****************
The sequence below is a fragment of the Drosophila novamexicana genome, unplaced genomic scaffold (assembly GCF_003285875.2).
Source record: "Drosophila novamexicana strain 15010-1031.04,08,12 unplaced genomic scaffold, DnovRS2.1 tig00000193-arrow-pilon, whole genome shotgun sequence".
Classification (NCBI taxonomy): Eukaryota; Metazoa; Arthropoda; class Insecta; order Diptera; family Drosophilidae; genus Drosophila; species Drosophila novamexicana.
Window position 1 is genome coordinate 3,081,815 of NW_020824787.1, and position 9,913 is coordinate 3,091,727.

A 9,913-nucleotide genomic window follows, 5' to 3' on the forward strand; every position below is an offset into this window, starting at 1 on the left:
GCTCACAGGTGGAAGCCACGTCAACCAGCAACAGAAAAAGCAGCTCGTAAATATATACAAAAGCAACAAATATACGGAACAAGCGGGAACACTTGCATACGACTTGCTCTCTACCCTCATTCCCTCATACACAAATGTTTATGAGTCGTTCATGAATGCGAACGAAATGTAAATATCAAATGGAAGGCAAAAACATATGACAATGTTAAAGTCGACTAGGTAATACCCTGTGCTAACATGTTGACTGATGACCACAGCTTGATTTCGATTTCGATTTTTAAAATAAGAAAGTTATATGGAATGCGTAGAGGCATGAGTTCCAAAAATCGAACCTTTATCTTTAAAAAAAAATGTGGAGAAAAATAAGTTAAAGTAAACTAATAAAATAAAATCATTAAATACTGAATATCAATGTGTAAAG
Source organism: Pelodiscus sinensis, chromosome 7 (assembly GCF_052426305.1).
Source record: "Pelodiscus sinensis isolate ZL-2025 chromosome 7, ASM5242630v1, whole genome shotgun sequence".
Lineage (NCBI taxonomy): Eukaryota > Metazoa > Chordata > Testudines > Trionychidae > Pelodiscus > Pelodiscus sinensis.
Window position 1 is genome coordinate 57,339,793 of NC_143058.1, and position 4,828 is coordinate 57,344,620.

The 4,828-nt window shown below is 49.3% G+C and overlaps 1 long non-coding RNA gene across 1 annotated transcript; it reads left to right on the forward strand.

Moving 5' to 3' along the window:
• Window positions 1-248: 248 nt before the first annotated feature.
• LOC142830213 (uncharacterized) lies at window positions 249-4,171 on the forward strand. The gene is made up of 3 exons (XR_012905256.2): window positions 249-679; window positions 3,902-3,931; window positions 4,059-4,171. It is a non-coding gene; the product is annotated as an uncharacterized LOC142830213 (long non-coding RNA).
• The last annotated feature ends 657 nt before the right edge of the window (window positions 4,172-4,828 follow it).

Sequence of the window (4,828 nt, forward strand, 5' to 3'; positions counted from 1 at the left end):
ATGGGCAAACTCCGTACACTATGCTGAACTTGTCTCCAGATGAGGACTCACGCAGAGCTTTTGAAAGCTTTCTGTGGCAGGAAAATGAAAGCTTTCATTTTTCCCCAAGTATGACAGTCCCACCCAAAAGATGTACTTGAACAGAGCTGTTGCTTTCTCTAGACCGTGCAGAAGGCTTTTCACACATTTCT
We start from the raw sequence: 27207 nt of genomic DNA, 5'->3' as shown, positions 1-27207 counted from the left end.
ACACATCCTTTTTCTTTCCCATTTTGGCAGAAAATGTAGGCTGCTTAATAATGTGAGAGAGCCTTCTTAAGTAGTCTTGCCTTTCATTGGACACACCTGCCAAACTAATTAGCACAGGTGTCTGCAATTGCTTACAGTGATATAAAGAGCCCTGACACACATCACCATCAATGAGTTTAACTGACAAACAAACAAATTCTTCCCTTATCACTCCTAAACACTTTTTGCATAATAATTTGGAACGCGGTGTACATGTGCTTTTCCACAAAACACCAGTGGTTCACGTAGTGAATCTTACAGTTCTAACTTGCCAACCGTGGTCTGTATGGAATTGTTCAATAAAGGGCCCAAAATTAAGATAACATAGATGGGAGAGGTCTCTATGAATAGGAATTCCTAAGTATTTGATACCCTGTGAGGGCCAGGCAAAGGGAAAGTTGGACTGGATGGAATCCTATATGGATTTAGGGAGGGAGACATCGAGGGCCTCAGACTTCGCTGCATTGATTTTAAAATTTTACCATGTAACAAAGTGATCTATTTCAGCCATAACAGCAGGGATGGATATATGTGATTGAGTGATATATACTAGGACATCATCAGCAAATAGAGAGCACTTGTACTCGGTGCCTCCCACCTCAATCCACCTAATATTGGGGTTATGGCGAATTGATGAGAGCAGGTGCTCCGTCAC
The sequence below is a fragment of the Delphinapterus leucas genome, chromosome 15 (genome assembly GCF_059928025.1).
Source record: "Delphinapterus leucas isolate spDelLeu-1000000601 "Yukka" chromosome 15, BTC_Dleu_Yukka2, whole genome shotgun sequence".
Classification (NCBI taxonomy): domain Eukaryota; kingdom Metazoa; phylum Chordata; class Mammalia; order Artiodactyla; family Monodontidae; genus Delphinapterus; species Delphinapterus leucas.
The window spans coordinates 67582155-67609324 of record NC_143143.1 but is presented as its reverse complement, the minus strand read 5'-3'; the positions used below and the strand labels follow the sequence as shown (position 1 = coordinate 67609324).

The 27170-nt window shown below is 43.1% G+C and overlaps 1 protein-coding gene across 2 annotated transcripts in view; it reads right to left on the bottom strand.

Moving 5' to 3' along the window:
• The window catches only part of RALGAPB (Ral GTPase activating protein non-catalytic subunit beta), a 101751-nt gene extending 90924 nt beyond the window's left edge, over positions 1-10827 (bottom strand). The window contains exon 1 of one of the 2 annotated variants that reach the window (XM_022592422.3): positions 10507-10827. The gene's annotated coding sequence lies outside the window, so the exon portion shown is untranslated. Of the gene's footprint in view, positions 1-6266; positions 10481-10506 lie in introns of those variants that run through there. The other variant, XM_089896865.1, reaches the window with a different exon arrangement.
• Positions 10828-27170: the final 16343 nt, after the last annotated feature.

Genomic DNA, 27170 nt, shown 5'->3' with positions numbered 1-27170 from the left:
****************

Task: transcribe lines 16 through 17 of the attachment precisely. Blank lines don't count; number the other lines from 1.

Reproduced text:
Sequence of the window (4,828 nt, forward strand, 5' to 3'; positions counted from 1 at the left end):
ATGGGCAAACTCCGTACACTATGCTGAACTTGTCTCCAGATGAGGACTCACGCAGAGCTTTTGAAAGCTTTCTGTGGCAGGAAAATGAAAGCTTTCATTTTTCCCCAAGTATGACAGTCCCACCCAAAAGATGTACTTGAACAGAGCTGTTGCTTTCTCTAGACCGTGCAGAAGGCTTTTCACACATTTCT